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Date: Wed, 17 Sep 2014 13:12:54 -0400
From: Bill Cox <waywardgeek@...hershed.org>
To: discussions@...sword-hashing.net
Subject: Re: [PHC] omegacrypt and timing

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On 09/17/2014 12:36 PM, Steve Thomas wrote:
>> On September 17, 2014 at 4:30 AM Bill Cox
>> <waywardgeek@...hershed.org> wrote:
>> 
>> However, AntCrypt, OmegaCrypt, and Schvrch all tried to introduce
>> data based branching for GPU defense, and "cyclomatic
>> complexity". I am not sure we've seen this idea implemented well
>> yet, and data-based branching has been considered a no-no for
>> years apparently. However, when 3 authors all invent the same
>> thing, I think we should take a closer look.
>> 
> 
> Adobe did this for encrypting PDFs 
> (http://esec-lab.sogeti.com/post/The-undocumented-password-validation-algorithm-of-Adobe-Reader-X).
>
> 
This is why we see these submissions.
> 
> P.S. Schvrch is not in this category. As it is not an actual
> branch. In x86 SIMD you do a compare then xor (compare sets it to
> all 1s or all 0s). With GPUs, they would set a conditional variable
> (compare) then conditionally run bitwise invert (one instruction).
> Note that a branch in x86 takes two instructions compare and 
> conditional jump. Both SIMD and GPUs use two instructions with
> neither being a jump.
> 

Thanks for the link.  Very cool.

The current implementation is not in this category, but clearly the
author intended it to be.  He describes branching as cyclomatic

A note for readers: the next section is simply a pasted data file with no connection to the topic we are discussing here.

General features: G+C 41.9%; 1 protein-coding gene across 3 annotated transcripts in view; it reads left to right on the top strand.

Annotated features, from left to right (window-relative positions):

complexity in the attached paper.  I suspect we'll see something more
like the others in the next revision.

I read a bit about GPU computation in the face of conditional branches
here:

http://www.informit.com/articles/article.aspx?p=2103809&seqNum=4

It sounds like in the case of Adobe, they'd have to do a SHA256 for
all the cores needing to do one, then a SHA384 for another 1/3, and
finally SHA512 for the remaining 1/3.  This would take longer, though
not 3X longer, because SHA256 runs faster than SHA512.

So, 3 cases, and a max of 3X longer in Adobe's case.  This is using
the "divergance" feature, which likely has some overhead.  They also
support a "prediction" features where every core executes both sized
of an if statement in sequence, but the effects of thost statements
are supressed in one or the other block.

I think having very many cases might provide good defense.  I just
auto-generated over 13,000 hashing functions that do an
AND/OR/ADD/SUB-XOR-ROTATE.  The problem I see is that each looks very
similar.  I choose two "mixing" operators which are permutations and
reversible, and a non-linear operation.

However, a GPU could attack my 13,000 functions is a simple manner.
They could write a single function that computes which operator is
used in each place, and then execute the small case statements when
they are used.  I think this could dramatically reduce the 13,000X
factor I was hoping for.

There are only maybe 30 different instructions that need to be
executed, at least if the shift distance is computed rather than
embedded in the op-code.  I don't see what would stop a GPU from
taking maybe a 100X speed hit to "interpret" 13,000 different small
functions in parallel.

Still, if we could put the hurt on GPUs by 10-100X, that's worthwhile.

Bill
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